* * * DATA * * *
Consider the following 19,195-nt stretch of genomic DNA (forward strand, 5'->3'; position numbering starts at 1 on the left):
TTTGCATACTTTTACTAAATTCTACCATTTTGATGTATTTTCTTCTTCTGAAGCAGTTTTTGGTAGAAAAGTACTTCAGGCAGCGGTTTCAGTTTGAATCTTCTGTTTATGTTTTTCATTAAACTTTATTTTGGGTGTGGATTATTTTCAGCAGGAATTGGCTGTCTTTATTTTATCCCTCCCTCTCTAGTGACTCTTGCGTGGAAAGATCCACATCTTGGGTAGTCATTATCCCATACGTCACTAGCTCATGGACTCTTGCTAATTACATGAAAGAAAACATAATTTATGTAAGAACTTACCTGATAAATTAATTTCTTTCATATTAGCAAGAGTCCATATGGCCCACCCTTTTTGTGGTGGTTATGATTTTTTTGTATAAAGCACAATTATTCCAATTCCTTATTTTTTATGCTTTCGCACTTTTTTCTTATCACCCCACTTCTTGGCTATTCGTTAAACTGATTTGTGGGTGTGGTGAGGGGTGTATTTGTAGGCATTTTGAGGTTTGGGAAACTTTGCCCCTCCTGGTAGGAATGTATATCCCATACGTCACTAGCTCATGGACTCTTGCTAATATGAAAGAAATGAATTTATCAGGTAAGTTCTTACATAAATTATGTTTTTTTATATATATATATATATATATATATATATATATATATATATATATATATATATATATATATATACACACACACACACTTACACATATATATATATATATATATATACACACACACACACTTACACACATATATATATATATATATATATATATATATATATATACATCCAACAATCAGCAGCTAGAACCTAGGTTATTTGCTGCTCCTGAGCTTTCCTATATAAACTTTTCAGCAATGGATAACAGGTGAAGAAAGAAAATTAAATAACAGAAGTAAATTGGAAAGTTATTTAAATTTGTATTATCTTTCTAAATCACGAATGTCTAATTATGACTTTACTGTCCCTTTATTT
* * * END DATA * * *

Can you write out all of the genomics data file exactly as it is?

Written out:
Consider the following 19,195-nt stretch of genomic DNA (forward strand, 5'->3'; position numbering starts at 1 on the left):
TTTGCATACTTTTACTAAATTCTACCATTTTGATGTATTTTCTTCTTCTGAAGCAGTTTTTGGTAGAAAAGTACTTCAGGCAGCGGTTTCAGTTTGAATCTTCTGTTTATGTTTTTCATTAAACTTTATTTTGGGTGTGGATTATTTTCAGCAGGAATTGGCTGTCTTTATTTTATCCCTCCCTCTCTAGTGACTCTTGCGTGGAAAGATCCACATCTTGGGTAGTCATTATCCCATACGTCACTAGCTCATGGACTCTTGCTAATTACATGAAAGAAAACATAATTTATGTAAGAACTTACCTGATAAATTAATTTCTTTCATATTAGCAAGAGTCCATATGGCCCACCCTTTTTGTGGTGGTTATGATTTTTTTGTATAAAGCACAATTATTCCAATTCCTTATTTTTTATGCTTTCGCACTTTTTTCTTATCACCCCACTTCTTGGCTATTCGTTAAACTGATTTGTGGGTGTGGTGAGGGGTGTATTTGTAGGCATTTTGAGGTTTGGGAAACTTTGCCCCTCCTGGTAGGAATGTATATCCCATACGTCACTAGCTCATGGACTCTTGCTAATATGAAAGAAATGAATTTATCAGGTAAGTTCTTACATAAATTATGTTTTTTTATATATATATATATATATATATATATATATATATATATATATATATATATATATATATATATACACACACACACACTTACACATATATATATATATATATATATACACACACACACACTTACACACATATATATATATATATATATATATATATATATATATACATCCAACAATCAGCAGCTAGAACCTAGGTTATTTGCTGCTCCTGAGCTTTCCTATATAAACTTTTCAGCAATGGATAACAGGTGAAGAAAGAAAATTAAATAACAGAAGTAAATTGGAAAGTTATTTAAATTTGTATTATCTTTCTAAATCACGAATGTCTAATTATGACTTTACTGTCCCTTTATTT